- The effectiveness of EFT has already been shown in many scientific studies. A very promising study about the effects of EFT on war veterans can be found deeper on this site. For more scientific studies about EFT please check the site of EFTUniverse.com.
- If you don’t believe in acupuncture or at least doubt it, it might be interesting for you to hear that there are quite a few alternative theories about why EFT might work.
- You can find tons of videos about demo treatments with EFT on youtube. Especially in the channels of Gary Craig and Robert G. Smith. But please keep in mind, these therapists work, especially Robert G. Smith, is not exactly how I work. We are all individuals who adopt our own style of therapy. Additionally, Robert G. Smith modified EFT quite a bit.
Two interesting videos about EFT can also be found in the next chapter, where I want to shortly introduce to you a method to relief emotional traumas in a very soft way.
EFT and Tearless Trauma Technique
The so-called Tearless Trauma Technique is a very soft method from EFT that often allows us to work on emotionally extremly intensive memories without suffering from the whole amount of distress once again. In many cases it is even possible to avoid the majority of the traumatic distress while releasing it.
The basic idea is to keep the emotional intensity low while the patient approaches the traumatic memory step by step. After each step he releases emotional distress by tapping with EFT. In the beginning, of course, the patient is far away from the memory. It might be the first approach to only mention the name of the event. The ultimate test for success will be for him to try to make himself feel bad about the memory. If that is not possible any more, the memory is healed.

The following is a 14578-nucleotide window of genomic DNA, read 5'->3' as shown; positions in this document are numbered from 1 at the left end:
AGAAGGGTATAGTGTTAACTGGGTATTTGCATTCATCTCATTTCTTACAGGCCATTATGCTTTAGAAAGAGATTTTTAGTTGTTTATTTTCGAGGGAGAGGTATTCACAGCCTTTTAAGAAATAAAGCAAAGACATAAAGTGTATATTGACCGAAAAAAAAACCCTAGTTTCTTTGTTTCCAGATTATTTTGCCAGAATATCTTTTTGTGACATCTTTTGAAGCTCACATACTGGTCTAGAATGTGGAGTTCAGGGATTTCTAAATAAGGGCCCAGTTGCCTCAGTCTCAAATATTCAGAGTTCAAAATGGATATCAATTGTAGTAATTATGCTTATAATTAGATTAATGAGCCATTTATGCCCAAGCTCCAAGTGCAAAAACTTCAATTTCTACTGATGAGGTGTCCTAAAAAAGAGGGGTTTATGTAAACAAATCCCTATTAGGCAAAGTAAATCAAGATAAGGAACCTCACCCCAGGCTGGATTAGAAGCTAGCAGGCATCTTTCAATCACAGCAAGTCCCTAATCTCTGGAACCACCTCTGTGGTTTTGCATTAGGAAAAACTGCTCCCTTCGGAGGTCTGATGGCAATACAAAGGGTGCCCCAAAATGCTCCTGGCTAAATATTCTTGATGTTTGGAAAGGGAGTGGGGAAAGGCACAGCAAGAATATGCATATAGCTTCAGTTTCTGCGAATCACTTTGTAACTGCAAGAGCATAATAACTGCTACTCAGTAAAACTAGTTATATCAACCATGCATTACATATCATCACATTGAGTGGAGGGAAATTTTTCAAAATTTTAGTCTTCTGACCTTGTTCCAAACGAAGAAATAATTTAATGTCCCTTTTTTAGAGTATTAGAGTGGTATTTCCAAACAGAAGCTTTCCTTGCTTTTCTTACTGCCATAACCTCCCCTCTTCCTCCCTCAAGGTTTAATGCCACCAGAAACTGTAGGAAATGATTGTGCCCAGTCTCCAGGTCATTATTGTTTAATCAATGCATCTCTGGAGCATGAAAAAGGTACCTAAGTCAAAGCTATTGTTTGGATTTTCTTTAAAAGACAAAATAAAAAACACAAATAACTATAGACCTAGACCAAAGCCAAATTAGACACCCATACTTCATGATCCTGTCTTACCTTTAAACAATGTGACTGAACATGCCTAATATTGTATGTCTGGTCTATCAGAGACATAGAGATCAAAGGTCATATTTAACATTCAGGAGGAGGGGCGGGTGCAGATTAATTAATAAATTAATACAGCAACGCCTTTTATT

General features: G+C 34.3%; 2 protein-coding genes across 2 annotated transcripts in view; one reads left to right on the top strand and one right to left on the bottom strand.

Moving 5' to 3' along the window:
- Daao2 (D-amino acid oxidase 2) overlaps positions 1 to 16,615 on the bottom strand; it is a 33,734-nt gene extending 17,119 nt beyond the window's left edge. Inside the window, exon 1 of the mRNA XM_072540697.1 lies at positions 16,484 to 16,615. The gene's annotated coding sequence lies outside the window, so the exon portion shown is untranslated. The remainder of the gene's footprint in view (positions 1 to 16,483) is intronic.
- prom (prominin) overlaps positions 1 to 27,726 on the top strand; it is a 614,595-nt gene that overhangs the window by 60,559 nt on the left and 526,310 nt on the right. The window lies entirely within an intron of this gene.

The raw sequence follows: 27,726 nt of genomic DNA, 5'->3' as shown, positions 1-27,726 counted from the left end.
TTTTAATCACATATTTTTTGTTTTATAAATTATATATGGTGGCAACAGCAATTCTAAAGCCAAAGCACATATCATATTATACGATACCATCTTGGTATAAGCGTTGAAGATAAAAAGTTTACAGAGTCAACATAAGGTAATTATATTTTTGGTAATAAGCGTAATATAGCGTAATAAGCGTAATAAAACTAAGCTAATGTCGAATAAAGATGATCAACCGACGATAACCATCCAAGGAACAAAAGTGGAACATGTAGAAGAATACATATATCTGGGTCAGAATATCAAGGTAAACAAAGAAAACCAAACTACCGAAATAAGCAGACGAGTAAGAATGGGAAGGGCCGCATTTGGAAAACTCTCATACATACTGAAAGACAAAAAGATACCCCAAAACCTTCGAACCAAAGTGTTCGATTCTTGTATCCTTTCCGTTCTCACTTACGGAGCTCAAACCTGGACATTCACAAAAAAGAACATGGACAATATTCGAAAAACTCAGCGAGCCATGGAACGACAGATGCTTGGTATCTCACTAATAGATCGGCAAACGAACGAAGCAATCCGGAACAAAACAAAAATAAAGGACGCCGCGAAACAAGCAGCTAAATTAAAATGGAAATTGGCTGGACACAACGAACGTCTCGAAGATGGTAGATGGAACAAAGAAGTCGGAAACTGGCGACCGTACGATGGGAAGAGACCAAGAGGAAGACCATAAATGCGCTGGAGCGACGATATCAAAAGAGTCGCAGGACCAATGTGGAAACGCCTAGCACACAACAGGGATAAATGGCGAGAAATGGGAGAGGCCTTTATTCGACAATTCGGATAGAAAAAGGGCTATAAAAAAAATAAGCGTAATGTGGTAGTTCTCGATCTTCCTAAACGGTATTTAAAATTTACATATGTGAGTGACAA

If you want to see live demos of Tearless Trauma Technique I refer you to two videos: First, there is a video of Gary Craig, the founder of EFT, where he uses Tearless Trauma Technique on a whole seminar group. The second video shows his daughter Tina Craig demoing Tearless Trauma Technique in an individual session.
Studies and research: EFT on war veterans
The effectiveness of EFT on posttraumatic stress disorder (PTSD) was examined in several scientifiy studies, some of them even on heavily traumatized war veterans. These people often suffer of extreme symptoms like nightmares, depression, anxiety, flashbacks, drug abuse and much more. In many studies the results of a treatment with EFT was tremendous and long-lasting. In the following I want to present you such a study:
In 2013, a team of American researchers published a controlled randomized study (gold standard) in “Journal of Nervous and Mental Disease”, in which they examined the effectiveness of EFT for the treatment of PTSD on war veterans. For this study, 59 veterans, all suffering from PTSD, were assigned randomly to one of two groups: A treatment group (EFT) and a waiting list. The 30 participants of the treatment group received each of them 6 sessions of EFT lasting one hour each of them, while the 29 participants in the waiting list received standard care. The amount of symptoms of PTSD were assessed before and after the intervention as well as 3 and 6 months after the treatment.
The results can be found in the following tables:
|Participants without PTSD
(before the treatment)
|Participants without PTSD
(directly after the treatment period)
|Before treatment||After treatment||3 months after treatment||6 months after treatment|
|Participants without PTSD||0%||86%||86%||80%|
Quelle der Studie: PubMed, US National Library of Medicine